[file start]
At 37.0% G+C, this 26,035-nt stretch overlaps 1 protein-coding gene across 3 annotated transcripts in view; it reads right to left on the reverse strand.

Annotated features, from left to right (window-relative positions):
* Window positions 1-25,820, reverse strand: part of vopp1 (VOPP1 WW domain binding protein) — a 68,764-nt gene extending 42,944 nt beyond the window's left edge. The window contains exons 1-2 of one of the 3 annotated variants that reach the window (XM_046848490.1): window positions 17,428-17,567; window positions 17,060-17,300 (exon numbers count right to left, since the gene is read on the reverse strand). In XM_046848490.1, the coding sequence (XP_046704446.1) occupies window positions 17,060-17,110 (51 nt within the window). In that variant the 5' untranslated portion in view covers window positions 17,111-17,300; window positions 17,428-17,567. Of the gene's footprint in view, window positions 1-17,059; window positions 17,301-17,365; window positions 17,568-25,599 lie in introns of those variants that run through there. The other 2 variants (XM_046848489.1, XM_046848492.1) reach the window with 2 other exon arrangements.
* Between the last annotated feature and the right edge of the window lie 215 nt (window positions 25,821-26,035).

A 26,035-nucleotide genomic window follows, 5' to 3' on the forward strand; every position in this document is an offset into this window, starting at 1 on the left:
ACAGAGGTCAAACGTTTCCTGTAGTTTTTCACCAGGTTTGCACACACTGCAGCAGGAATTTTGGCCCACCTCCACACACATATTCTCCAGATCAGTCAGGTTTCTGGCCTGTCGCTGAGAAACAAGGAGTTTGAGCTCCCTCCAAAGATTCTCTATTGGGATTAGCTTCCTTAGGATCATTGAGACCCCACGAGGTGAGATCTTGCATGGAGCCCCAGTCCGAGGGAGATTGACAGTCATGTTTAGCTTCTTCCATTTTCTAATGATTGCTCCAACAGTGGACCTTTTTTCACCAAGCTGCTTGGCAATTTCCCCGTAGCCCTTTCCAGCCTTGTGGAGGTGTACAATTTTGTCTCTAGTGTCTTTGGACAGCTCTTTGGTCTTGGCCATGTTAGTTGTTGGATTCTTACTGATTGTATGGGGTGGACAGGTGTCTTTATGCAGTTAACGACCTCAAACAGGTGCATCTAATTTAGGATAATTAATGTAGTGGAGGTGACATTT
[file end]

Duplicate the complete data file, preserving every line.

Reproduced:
At 37.0% G+C, this 26,035-nt stretch overlaps 1 protein-coding gene across 3 annotated transcripts in view; it reads right to left on the reverse strand.

Annotated features, from left to right (window-relative positions):
* Window positions 1-25,820, reverse strand: part of vopp1 (VOPP1 WW domain binding protein) — a 68,764-nt gene extending 42,944 nt beyond the window's left edge. The window contains exons 1-2 of one of the 3 annotated variants that reach the window (XM_046848490.1): window positions 17,428-17,567; window positions 17,060-17,300 (exon numbers count right to left, since the gene is read on the reverse strand). In XM_046848490.1, the coding sequence (XP_046704446.1) occupies window positions 17,060-17,110 (51 nt within the window). In that variant the 5' untranslated portion in view covers window positions 17,111-17,300; window positions 17,428-17,567. Of the gene's footprint in view, window positions 1-17,059; window positions 17,301-17,365; window positions 17,568-25,599 lie in introns of those variants that run through there. The other 2 variants (XM_046848489.1, XM_046848492.1) reach the window with 2 other exon arrangements.
* Between the last annotated feature and the right edge of the window lie 215 nt (window positions 25,821-26,035).

A 26,035-nucleotide genomic window follows, 5' to 3' on the forward strand; every position in this document is an offset into this window, starting at 1 on the left:
ACAGAGGTCAAACGTTTCCTGTAGTTTTTCACCAGGTTTGCACACACTGCAGCAGGAATTTTGGCCCACCTCCACACACATATTCTCCAGATCAGTCAGGTTTCTGGCCTGTCGCTGAGAAACAAGGAGTTTGAGCTCCCTCCAAAGATTCTCTATTGGGATTAGCTTCCTTAGGATCATTGAGACCCCACGAGGTGAGATCTTGCATGGAGCCCCAGTCCGAGGGAGATTGACAGTCATGTTTAGCTTCTTCCATTTTCTAATGATTGCTCCAACAGTGGACCTTTTTTCACCAAGCTGCTTGGCAATTTCCCCGTAGCCCTTTCCAGCCTTGTGGAGGTGTACAATTTTGTCTCTAGTGTCTTTGGACAGCTCTTTGGTCTTGGCCATGTTAGTTGTTGGATTCTTACTGATTGTATGGGGTGGACAGGTGTCTTTATGCAGTTAACGACCTCAAACAGGTGCATCTAATTTAGGATAATTAATGTAGTGGAGGTGACATTT